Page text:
The weather’s been improving and so we thought a trip to the coast would be a good idea. The last time we planned to go, Grandpa ended up in the hospital the evening before, which was annoying. I feared something like that would derail this trip, but everything worked out wonderfully. The day was stunning — not a cloud in sight — and Grandpa enjoyed the drive and the sights. The whole trip he sat with his eyes the size of silver dollars, taking everything in. He kept raving about the trees (and eventually the ocean, once we got there) and how beautiful everything looked. He normally sleeps half the day so I expected him to conk out during the drive, but he was wide awake the entire day. We went to Pacfic City to the pub and enjoyed a delicious lunch (Grandpa had the salmon, my mom and I had the fish and chips). Uncle Keith showed up, which was great. I’d sent him an email but hadn’t heard back (he doesn’t have a phone). After that we went and visited Grandpa’s old haunts, the town of Oceanside, his old beach house, Tillamook, etc. We got milkshakes at Dairy Queen for the drive home. It was great. On the drive home, two things happened. One, Grandpa kept thanking me for the wonderful day, telling me how much he’d enjoyed it. He really overdid it — he was overcome with emotion and it made me weepy too. But the second event was a little disturbing. His memory’s not great, of course, and it’s fascinating watching how it works (or doesn’t work). Earlier, right after we’d driven by his old house and looked at it for a few minutes, he suggested we go take a look at his old house. He’d already forgotten us doing that! But now, on the way home, he seemed to have lost himself in memories. He became confused, asking where “home” was, and thinking Carol (my mom) still lived at the coast. He seemed to remember nothing about living with me: he wondered where he was going to go and what was going to happen with him. It was like he’d forgotten the entire past year! Fortunately, once we got him home and into a familiar routine, he was fine. It was just a momentary lapse. Being at the coast reminded him of old times and he was back there, unable to distinguish past from present. Fascinating.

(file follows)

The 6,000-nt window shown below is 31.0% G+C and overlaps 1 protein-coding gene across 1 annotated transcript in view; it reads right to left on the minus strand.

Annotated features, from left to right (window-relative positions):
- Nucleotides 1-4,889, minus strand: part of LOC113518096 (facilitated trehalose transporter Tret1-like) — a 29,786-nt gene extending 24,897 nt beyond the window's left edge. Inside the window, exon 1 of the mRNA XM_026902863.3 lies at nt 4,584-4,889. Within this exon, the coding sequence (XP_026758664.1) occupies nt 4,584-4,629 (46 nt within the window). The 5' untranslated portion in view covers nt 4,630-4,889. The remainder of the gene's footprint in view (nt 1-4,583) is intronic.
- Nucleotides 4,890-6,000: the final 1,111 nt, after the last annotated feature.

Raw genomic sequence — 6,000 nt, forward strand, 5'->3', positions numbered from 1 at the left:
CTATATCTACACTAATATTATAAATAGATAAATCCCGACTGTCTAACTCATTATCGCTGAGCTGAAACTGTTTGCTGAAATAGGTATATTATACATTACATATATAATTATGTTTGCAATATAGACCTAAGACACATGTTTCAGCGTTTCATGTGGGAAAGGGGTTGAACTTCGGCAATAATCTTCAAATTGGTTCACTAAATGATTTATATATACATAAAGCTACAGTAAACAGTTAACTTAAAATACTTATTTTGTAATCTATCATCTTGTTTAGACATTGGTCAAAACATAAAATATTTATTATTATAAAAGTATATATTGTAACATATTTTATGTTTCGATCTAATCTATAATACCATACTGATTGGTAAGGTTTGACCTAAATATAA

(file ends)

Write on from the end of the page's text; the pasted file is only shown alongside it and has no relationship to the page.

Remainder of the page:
Topic: [/travel]